Impact of rising energy bills on mortgages

Journalist: Rachel Mortimer, Daily Telegraph

ended 29. July 2022

Looking for mortgage broker feedback on what the impact of rising energy bills has been on how much homeowners or first-time buyers can borrow for a mortgage? 

Have you already seen borrowers having to take out longer mortgages to pass affordability tests now that their monthly outgoings have increased dramatically? 

If energy bills rise to as much as £500 for some households as predicted by the end of the year, what will that mean for borrowers and mortgage affordability? 

Any thoughts or anecdotes greatly appreciated.

Huge thanks, 


4 responses from the Newspage community

With the forecast increase in energy prices it will most certainly impact the affordability of clients with certain lenders more than others; those that specifically ask for the current figure as opposed to using average ONS data will likely see the increases have the largest effect on their affordability models. Borrowers need to be careful and not be tempted to 'play down' their bills on the application; many lenders will ask to see bank statements as part of their underwriting process and things will go horribly wrong for applicants that have been less than honest with the figures they have told the lender on their application.
The cost of living crisis has begun to bite with mortgage lenders changing the ONS data in their affordability calculators to account for rising energy costs. This means that affordability tests for lower-income people are particularly affected due to rising household utility costs, increasing mortgage rates, and rocketing food prices. That said, there is now a considerable gulf between lenders, with some major high street lenders turning the screws while others take a more relaxed attitude. For example, take a single person earning £30,000 with a £250 per month personal loan and a £10,000 deposit. One of the big six lenders capped out a maximum loan of £101,900, yet another building society, also mainstream, gave a total loan of £134,700, a massive uplift of more than 32% difference. This illustrates the staggering difference in affordability calculations currently. So forget the old mantra of multiplying your gross income by 4.5x; those days are over for the moment. Instead, prospective buyers should talk to a competent and experienced independent mortgage broker.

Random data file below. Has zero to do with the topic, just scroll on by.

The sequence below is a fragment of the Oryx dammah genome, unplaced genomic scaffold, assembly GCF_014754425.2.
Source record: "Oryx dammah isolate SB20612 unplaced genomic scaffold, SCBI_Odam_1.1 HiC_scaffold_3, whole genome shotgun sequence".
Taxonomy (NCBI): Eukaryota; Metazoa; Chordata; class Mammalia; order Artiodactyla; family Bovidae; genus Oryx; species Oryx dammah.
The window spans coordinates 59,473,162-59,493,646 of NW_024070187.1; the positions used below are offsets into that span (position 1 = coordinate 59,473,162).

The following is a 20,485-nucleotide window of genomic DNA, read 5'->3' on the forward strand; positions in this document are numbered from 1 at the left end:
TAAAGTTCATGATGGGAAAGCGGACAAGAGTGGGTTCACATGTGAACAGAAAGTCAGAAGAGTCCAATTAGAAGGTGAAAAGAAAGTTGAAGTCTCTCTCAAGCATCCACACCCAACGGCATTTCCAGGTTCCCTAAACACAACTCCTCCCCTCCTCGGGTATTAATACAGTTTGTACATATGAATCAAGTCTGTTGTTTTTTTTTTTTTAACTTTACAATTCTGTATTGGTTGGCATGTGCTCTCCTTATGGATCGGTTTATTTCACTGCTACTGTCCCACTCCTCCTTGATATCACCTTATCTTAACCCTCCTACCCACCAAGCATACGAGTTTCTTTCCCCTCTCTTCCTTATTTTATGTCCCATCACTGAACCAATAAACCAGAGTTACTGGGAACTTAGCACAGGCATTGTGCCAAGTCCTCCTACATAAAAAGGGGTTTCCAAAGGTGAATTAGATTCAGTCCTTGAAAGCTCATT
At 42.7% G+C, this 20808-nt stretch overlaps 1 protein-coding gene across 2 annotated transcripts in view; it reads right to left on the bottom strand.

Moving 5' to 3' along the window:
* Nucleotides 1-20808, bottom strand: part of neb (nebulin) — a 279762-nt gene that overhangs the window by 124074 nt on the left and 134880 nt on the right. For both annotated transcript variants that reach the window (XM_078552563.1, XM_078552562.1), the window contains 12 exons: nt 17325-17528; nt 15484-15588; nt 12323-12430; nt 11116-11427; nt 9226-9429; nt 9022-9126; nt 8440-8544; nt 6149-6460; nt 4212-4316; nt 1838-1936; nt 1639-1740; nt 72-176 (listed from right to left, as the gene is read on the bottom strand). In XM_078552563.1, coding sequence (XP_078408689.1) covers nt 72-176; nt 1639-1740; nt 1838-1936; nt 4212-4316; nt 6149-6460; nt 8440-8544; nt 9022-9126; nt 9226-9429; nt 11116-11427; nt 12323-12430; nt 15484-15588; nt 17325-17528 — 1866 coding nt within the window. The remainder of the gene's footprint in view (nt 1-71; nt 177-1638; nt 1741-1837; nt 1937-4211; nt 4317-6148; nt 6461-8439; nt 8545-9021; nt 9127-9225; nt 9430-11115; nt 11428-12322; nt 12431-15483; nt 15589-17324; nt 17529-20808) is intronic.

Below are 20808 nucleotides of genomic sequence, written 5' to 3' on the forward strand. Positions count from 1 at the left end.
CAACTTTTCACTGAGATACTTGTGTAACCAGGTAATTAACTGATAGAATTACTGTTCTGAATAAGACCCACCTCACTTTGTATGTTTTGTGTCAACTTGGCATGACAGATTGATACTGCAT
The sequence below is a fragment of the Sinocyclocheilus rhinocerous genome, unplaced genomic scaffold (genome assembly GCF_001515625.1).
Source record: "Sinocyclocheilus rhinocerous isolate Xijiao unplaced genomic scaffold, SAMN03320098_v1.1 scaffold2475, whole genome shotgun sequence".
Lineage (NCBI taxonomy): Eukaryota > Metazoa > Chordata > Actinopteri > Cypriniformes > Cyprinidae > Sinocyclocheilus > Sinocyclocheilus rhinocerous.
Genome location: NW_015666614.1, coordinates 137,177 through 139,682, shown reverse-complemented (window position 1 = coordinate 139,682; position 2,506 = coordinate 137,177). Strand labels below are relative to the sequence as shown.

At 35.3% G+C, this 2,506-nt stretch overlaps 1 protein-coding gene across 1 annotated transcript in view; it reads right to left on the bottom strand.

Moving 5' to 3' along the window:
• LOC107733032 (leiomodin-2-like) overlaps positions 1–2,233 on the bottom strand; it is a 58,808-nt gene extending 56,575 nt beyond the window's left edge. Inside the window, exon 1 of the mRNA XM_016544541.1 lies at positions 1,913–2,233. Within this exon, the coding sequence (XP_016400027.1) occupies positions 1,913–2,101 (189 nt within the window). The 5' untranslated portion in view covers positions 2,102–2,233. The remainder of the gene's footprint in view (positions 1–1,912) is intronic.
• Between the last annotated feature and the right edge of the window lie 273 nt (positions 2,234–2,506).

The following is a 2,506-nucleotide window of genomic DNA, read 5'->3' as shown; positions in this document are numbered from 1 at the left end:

The cost of living crisis has only started to take shape with lenders, with many adjusting how much clients can borrow. It's going to only get worse without government intervention to cap the cost of utilities, but there seems to be no interest in doing this at all and if borrowing capacity reduces it could see some priced out of being able even to purchase a home in the short term, and there is also a massive variance between lenders with what can be borrowed depending upon your income. So the age-old 4.5x income is well and truly dead. Speak to a professional and understand your budget.
With the huge hike in energy bills we’re seeing mainstream lenders such as Santander reduce lending capacity, meaning first-time buyers are finding it harder to achieve the mortgage they need to get on the property ladder. Lenders are going to be looking at other costs in buyers' lifestyles that need to be financed. With ONS figures on the rise we will see further lenders follow suit as they look to reduce their risk as there’s been no government intervention. Producing a budget for a client is proving more difficult as it’s hard to estimate what their running costs in the home will be month to month in the future. Typically I would be recommending 25-30 year term mortgages but with rates as much as 2.5% higher since the start of the year it’s not uncommon to be sourcing 35-40 years resulting in vast amounts of more interest for the buyer in the long term.